Social networking documents sets of internet platforms that facilitate shared societal experiences, both in-person and online. These platforms are beyond the passive sites that are governed by government and organization. Each of the internet platforms is designed for a particular need and in most cases, they are designed to inspire active participation by the members and the audience. For instance, Facebook allows users to design their profiles, update their statuses, post comments on the walls of a friend and personal pages. Twitter facilitates the connection of massive numbers of people and can post short information referred to as tweets. These and among others are influential platforms in the community.
The development of social media application in the government institutions has an effect not only to the government employees who utilize social media but also the ever-increasing general public who are hungry and itchy for information, expects the state and federal government to utilize these technologies in disseminating information effectively and creates a forum for comments or public opinions. In datum, the social media platforms offer the public sector a wealthy opportunity in communicating with the community, interested shareholders on new proposals and ideas. Moreover, the platforms can be used by any person who has an interest in public sector participation or decision making inclusive of advocates, developers, government entities, non-profit agencies, among others. Nevertheless, there are merits in using these new technologies, which include public participation and greater transparency, which must be weighed counter to the inherent drawbacks such as accuracy of the information posted, source of information, truthfulness as well as longevity of erroneous information in cyberspace (Tappendorf & Glink, 2013).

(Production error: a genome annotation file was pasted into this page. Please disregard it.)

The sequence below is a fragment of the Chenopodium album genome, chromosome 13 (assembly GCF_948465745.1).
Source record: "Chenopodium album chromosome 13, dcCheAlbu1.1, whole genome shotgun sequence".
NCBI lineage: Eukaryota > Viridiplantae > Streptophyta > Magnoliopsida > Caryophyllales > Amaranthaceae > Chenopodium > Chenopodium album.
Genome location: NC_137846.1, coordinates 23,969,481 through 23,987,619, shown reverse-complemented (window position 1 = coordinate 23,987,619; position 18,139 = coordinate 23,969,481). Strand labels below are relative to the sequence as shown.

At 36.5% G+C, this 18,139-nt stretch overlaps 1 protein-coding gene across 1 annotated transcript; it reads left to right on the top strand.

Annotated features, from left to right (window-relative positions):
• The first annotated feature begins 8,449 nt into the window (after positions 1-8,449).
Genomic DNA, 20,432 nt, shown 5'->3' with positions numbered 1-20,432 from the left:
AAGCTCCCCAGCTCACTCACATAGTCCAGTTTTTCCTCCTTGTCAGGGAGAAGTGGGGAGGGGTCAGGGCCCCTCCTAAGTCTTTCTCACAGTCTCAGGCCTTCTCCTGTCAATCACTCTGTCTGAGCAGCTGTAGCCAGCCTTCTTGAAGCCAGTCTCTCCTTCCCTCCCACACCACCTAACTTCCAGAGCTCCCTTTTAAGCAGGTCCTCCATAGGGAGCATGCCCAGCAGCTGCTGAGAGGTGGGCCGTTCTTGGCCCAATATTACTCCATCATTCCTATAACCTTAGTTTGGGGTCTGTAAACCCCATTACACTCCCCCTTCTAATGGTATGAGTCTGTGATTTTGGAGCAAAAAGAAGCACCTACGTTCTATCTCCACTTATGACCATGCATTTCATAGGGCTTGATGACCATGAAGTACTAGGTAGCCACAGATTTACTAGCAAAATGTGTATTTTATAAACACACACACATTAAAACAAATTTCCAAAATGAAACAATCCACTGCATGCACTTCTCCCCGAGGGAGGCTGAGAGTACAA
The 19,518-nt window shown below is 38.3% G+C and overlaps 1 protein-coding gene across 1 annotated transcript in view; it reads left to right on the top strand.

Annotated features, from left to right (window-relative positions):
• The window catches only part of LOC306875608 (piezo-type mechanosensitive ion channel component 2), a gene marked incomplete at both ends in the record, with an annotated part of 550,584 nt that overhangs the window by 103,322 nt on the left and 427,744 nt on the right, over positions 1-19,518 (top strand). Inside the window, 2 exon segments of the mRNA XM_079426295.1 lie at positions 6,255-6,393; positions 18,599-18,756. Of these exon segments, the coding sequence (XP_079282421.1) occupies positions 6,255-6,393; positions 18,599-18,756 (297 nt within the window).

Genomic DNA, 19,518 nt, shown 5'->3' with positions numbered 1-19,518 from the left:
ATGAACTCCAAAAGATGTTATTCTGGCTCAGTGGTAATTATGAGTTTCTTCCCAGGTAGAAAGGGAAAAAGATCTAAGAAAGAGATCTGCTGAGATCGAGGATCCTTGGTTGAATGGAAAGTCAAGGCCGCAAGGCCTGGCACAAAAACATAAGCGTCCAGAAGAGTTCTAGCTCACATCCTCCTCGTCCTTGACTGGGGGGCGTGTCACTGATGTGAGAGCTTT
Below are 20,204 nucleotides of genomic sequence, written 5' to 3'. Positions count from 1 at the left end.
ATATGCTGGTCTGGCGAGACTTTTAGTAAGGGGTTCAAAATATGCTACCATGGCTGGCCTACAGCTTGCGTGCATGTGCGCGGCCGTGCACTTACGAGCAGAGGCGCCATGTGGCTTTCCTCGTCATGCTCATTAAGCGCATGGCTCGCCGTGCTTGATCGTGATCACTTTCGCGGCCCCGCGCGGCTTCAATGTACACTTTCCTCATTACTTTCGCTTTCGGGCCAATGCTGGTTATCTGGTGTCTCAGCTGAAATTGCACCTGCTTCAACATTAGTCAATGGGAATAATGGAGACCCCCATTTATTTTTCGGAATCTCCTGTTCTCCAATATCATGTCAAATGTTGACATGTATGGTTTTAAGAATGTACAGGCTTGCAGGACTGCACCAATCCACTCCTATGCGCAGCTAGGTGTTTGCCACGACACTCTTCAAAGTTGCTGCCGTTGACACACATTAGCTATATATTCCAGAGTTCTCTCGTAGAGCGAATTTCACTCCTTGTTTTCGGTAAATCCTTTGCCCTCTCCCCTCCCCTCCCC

Deletion of posted information in the public sector is controversial and requires technical advisory and regulations in order to allow truthfulness and integrity in the public service officials. Individuals in the public sector are allowed to delete social media posted messages, if the message fake news or hate speech that is aimed to cause harm. If the information lies beyond the organization’s jurisdiction and may cause harm to the public, then the officials can delete such a message in order to mitigate the uncertain risk. Besides, speech on social media that is directly associated with violence, for instance, terrorism, can be deleted by the public officials in order to reduce the impact on the community. The government, on the other hand, regulates such contentions, nevertheless more expansive efforts may be unconstitutional. However, the power of the person in the public sector should be limited in order to enable governance, protection, integrity and obligation to be met by the public officials (Sobacı. & Hatipoğlu., 2018). For instance, a particular region may be faced with wildfires and one of the public citizens’ posts the current situation on social media. One of the public officials infiltrated with racial discrimination ascertains that the affected populations are their rivalries; thus, he or she decides to delete the message. This will cause devastating impacts as the message should have been acted by the emergency agencies to assist and save the citizens. Thus, one should consult legal counsel before deletion of any comments from social media (Wernz, 2012).
With the increase of fraud, embezzlements of funds, lack of integrity with the public officials who have been entrusted by the public to manage the government funds, the deletion authority should be scrutinized in order to execute such power effectively. Most of the scandals discovered and the public officials reprimanded are due to community posts giving information on the current situation. For instance, the government may release funds for the construction of a health facility, but due to corrupt leaders, the construction of the facility is not done. The public should raise this kind of issue in order to ascertain the integrity of our leaders, fraud, among others (Transparency International, 2012).